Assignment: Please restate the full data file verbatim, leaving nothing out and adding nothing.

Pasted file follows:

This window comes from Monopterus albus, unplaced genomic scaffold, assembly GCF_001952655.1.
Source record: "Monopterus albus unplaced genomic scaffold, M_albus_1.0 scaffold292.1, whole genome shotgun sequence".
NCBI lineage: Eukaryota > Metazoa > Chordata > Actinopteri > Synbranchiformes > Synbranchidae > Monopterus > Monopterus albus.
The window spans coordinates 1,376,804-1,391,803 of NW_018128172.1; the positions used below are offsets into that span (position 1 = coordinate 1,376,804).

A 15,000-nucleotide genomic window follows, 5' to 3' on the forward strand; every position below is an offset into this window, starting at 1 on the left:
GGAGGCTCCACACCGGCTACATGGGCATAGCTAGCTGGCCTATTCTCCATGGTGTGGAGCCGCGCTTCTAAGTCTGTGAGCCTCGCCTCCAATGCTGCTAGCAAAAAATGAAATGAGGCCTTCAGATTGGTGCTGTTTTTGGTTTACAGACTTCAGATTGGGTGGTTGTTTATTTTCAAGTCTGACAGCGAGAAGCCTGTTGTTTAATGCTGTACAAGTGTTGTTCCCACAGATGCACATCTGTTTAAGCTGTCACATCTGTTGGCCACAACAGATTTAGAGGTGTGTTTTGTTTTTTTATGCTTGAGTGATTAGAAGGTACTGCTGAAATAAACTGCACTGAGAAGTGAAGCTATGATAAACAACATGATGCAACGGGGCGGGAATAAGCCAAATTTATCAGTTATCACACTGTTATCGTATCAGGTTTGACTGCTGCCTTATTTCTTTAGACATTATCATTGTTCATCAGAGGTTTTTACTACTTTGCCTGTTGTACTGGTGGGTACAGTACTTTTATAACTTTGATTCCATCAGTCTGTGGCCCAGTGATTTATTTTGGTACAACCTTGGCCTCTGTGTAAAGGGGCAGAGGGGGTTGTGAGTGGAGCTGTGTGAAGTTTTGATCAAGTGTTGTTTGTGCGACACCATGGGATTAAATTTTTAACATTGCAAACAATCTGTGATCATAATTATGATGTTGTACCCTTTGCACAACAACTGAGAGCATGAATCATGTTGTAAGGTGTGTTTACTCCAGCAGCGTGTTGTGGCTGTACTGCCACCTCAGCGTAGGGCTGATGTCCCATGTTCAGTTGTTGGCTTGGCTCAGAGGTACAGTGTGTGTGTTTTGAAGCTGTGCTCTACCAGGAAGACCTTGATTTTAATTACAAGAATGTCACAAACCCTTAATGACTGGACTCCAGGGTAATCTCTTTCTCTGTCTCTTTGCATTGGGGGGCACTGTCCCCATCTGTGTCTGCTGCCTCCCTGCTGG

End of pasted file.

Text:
This window comes from Monopterus albus, unplaced genomic scaffold, assembly GCF_001952655.1.
Source record: "Monopterus albus unplaced genomic scaffold, M_albus_1.0 scaffold292.1, whole genome shotgun sequence".
NCBI lineage: Eukaryota > Metazoa > Chordata > Actinopteri > Synbranchiformes > Synbranchidae > Monopterus > Monopterus albus.
The window spans coordinates 1,376,804-1,391,803 of NW_018128172.1; the positions used below are offsets into that span (position 1 = coordinate 1,376,804).

A 15,000-nucleotide genomic window follows, 5' to 3' on the forward strand; every position below is an offset into this window, starting at 1 on the left:
GGAGGCTCCACACCGGCTACATGGGCATAGCTAGCTGGCCTATTCTCCATGGTGTGGAGCCGCGCTTCTAAGTCTGTGAGCCTCGCCTCCAATGCTGCTAGCAAAAAATGAAATGAGGCCTTCAGATTGGTGCTGTTTTTGGTTTACAGACTTCAGATTGGGTGGTTGTTTATTTTCAAGTCTGACAGCGAGAAGCCTGTTGTTTAATGCTGTACAAGTGTTGTTCCCACAGATGCACATCTGTTTAAGCTGTCACATCTGTTGGCCACAACAGATTTAGAGGTGTGTTTTGTTTTTTTATGCTTGAGTGATTAGAAGGTACTGCTGAAATAAACTGCACTGAGAAGTGAAGCTATGATAAACAACATGATGCAACGGGGCGGGAATAAGCCAAATTTATCAGTTATCACACTGTTATCGTATCAGGTTTGACTGCTGCCTTATTTCTTTAGACATTATCATTGTTCATCAGAGGTTTTTACTACTTTGCCTGTTGTACTGGTGGGTACAGTACTTTTATAACTTTGATTCCATCAGTCTGTGGCCCAGTGATTTATTTTGGTACAACCTTGGCCTCTGTGTAAAGGGGCAGAGGGGGTTGTGAGTGGAGCTGTGTGAAGTTTTGATCAAGTGTTGTTTGTGCGACACCATGGGATTAAATTTTTAACATTGCAAACAATCTGTGATCATAATTATGATGTTGTACCCTTTGCACAACAACTGAGAGCATGAATCATGTTGTAAGGTGTGTTTACTCCAGCAGCGTGTTGTGGCTGTACTGCCACCTCAGCGTAGGGCTGATGTCCCATGTTCAGTTGTTGGCTTGGCTCAGAGGTACAGTGTGTGTGTTTTGAAGCTGTGCTCTACCAGGAAGACCTTGATTTTAATTACAAGAATGTCACAAACCCTTAATGACTGGACTCCAGGGTAATCTCTTTCTCTGTCTCTTTGCATTGGGGGGCACTGTCCCCATCTGTGTCTGCTGCCTCCCTGCTGG